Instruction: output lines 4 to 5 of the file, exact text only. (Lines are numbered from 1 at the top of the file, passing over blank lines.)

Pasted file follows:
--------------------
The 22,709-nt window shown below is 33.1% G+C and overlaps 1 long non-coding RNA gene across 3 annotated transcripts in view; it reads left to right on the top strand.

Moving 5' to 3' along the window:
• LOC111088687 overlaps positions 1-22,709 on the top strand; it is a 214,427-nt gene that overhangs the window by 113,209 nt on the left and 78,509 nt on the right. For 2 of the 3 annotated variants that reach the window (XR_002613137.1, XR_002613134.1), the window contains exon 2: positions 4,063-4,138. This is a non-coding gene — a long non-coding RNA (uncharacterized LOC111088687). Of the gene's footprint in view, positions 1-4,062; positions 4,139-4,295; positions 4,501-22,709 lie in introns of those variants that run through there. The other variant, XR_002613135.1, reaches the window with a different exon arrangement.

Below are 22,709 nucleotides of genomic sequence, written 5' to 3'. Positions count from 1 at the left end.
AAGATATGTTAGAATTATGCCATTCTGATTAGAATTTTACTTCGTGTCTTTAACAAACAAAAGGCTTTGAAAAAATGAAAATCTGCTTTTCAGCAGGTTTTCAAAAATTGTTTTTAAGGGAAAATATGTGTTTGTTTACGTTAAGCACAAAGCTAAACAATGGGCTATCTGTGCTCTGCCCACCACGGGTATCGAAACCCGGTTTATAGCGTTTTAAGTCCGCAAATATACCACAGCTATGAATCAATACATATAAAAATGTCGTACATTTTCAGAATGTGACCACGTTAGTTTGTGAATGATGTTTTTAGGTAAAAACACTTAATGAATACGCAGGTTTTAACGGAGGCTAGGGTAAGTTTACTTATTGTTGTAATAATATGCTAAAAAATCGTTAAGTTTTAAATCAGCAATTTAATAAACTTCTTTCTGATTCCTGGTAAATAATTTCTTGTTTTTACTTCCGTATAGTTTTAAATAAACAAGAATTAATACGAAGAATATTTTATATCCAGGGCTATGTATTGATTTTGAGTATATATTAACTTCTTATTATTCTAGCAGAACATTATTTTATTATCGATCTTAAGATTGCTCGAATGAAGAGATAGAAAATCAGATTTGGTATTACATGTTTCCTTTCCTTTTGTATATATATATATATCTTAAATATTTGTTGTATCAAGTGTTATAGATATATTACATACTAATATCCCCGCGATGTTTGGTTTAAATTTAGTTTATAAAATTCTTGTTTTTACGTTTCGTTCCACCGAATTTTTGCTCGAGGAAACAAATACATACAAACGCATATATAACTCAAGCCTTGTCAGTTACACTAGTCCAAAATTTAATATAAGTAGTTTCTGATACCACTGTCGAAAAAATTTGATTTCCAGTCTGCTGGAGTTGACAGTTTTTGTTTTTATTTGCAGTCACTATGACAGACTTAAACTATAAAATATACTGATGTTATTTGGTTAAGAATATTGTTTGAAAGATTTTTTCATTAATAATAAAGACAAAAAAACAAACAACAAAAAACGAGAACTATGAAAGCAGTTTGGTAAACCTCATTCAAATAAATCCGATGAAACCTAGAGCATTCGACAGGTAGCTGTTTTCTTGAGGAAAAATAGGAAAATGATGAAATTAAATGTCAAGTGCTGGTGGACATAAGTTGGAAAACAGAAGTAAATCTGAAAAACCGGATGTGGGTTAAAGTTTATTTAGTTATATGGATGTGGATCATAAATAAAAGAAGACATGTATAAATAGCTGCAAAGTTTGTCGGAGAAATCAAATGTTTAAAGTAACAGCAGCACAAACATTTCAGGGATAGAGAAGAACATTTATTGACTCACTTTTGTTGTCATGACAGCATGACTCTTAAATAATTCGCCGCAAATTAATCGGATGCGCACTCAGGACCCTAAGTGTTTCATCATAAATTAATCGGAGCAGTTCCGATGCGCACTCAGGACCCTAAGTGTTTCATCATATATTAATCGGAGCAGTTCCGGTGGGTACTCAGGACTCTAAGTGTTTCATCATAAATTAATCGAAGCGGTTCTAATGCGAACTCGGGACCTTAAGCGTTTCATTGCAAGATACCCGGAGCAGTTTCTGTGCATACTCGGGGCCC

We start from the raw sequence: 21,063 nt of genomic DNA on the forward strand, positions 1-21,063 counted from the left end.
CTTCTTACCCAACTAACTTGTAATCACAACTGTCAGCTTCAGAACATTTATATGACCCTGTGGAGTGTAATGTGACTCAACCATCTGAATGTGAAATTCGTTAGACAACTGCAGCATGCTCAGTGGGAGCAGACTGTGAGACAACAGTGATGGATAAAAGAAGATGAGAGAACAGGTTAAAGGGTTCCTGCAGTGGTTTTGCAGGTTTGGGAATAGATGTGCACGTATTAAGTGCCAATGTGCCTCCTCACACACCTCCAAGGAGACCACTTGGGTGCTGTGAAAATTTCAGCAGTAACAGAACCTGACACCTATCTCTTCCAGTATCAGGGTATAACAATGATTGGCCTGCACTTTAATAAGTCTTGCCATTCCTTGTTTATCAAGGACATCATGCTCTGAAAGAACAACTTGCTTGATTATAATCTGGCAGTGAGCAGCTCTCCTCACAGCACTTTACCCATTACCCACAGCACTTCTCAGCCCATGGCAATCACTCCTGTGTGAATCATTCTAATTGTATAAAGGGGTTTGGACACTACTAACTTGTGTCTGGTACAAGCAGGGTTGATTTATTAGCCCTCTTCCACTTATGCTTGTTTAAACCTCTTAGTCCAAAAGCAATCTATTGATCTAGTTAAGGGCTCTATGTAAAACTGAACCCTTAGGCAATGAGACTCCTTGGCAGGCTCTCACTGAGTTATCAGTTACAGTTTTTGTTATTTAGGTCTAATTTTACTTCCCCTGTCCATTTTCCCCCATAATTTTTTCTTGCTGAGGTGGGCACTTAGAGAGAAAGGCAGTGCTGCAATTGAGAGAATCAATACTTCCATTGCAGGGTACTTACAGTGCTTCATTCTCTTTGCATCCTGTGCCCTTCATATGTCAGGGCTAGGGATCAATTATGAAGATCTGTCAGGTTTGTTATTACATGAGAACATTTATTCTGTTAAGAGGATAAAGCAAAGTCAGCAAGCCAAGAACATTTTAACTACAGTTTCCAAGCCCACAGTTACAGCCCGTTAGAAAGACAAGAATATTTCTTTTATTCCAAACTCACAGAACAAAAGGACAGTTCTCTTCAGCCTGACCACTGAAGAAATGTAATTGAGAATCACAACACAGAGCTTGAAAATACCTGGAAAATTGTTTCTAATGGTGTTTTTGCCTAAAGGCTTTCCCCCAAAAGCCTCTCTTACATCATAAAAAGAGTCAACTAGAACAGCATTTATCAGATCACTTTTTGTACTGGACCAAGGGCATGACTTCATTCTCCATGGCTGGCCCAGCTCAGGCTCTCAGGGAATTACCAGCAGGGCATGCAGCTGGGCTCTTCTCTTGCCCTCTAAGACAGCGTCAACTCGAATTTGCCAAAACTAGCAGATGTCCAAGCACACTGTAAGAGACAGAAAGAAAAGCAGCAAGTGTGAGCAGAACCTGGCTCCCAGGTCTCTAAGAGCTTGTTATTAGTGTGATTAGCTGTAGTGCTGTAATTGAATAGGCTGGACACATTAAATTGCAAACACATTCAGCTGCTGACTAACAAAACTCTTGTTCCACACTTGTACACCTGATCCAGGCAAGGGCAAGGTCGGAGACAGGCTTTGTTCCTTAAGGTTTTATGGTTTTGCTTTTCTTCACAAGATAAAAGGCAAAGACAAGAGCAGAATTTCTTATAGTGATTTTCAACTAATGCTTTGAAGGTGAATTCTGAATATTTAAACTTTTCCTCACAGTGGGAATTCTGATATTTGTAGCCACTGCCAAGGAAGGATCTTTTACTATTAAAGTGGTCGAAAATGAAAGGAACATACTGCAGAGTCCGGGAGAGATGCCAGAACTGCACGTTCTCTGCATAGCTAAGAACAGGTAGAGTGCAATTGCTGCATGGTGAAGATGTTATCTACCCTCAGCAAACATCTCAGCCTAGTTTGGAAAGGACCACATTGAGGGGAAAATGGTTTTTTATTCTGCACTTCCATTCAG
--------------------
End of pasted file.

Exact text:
Below are 22,709 nucleotides of genomic sequence, written 5' to 3'. Positions count from 1 at the left end.
AAGATATGTTAGAATTATGCCATTCTGATTAGAATTTTACTTCGTGTCTTTAACAAACAAAAGGCTTTGAAAAAATGAAAATCTGCTTTTCAGCAGGTTTTCAAAAATTGTTTTTAAGGGAAAATATGTGTTTGTTTACGTTAAGCACAAAGCTAAACAATGGGCTATCTGTGCTCTGCCCACCACGGGTATCGAAACCCGGTTTATAGCGTTTTAAGTCCGCAAATATACCACAGCTATGAATCAATACATATAAAAATGTCGTACATTTTCAGAATGTGACCACGTTAGTTTGTGAATGATGTTTTTAGGTAAAAACACTTAATGAATACGCAGGTTTTAACGGAGGCTAGGGTAAGTTTACTTATTGTTGTAATAATATGCTAAAAAATCGTTAAGTTTTAAATCAGCAATTTAATAAACTTCTTTCTGATTCCTGGTAAATAATTTCTTGTTTTTACTTCCGTATAGTTTTAAATAAACAAGAATTAATACGAAGAATATTTTATATCCAGGGCTATGTATTGATTTTGAGTATATATTAACTTCTTATTATTCTAGCAGAACATTATTTTATTATCGATCTTAAGATTGCTCGAATGAAGAGATAGAAAATCAGATTTGGTATTACATGTTTCCTTTCCTTTTGTATATATATATATATCTTAAATATTTGTTGTATCAAGTGTTATAGATATATTACATACTAATATCCCCGCGATGTTTGGTTTAAATTTAGTTTATAAAATTCTTGTTTTTACGTTTCGTTCCACCGAATTTTTGCTCGAGGAAACAAATACATACAAACGCATATATAACTCAAGCCTTGTCAGTTACACTAGTCCAAAATTTAATATAAGTAGTTTCTGATACCACTGTCGAAAAAATTTGATTTCCAGTCTGCTGGAGTTGACAGTTTTTGTTTTTATTTGCAGTCACTATGACAGACTTAAACTATAAAATATACTGATGTTATTTGGTTAAGAATATTGTTTGAAAGATTTTTTCATTAATAATAAAGACAAAAAAACAAACAACAAAAAACGAGAACTATGAAAGCAGTTTGGTAAACCTCATTCAAATAAATCCGATGAAACCTAGAGCATTCGACAGGTAGCTGTTTTCTTGAGGAAAAATAGGAAAATGATGAAATTAAATGTCAAGTGCTGGTGGACATAAGTTGGAAAACAGAAGTAAATCTGAAAAACCGGATGTGGGTTAAAGTTTATTTAGTTATATGGATGTGGATCATAAATAAAAGAAGACATGTATAAATAGCTGCAAAGTTTGTCGGAGAAATCAAATGTTTAAAGTAACAGCAGCACAAACATTTCAGGGATAGAGAAGAACATTTATTGACTCACTTTTGTTGTCATGACAGCATGACTCTTAAATAATTCGCCGCAAATTAATCGGATGCGCACTCAGGACCCTAAGTGTTTCATCATAAATTAATCGGAGCAGTTCCGATGCGCACTCAGGACCCTAAGTGTTTCATCATATATTAATCGGAGCAGTTCCGGTGGGTACTCAGGACTCTAAGTGTTTCATCATAAATTAATCGAAGCGGTTCTAATGCGAACTCGGGACCTTAAGCGTTTCATTGCAAGATACCCGGAGCAGTTTCTGTGCATACTCGGGGCCC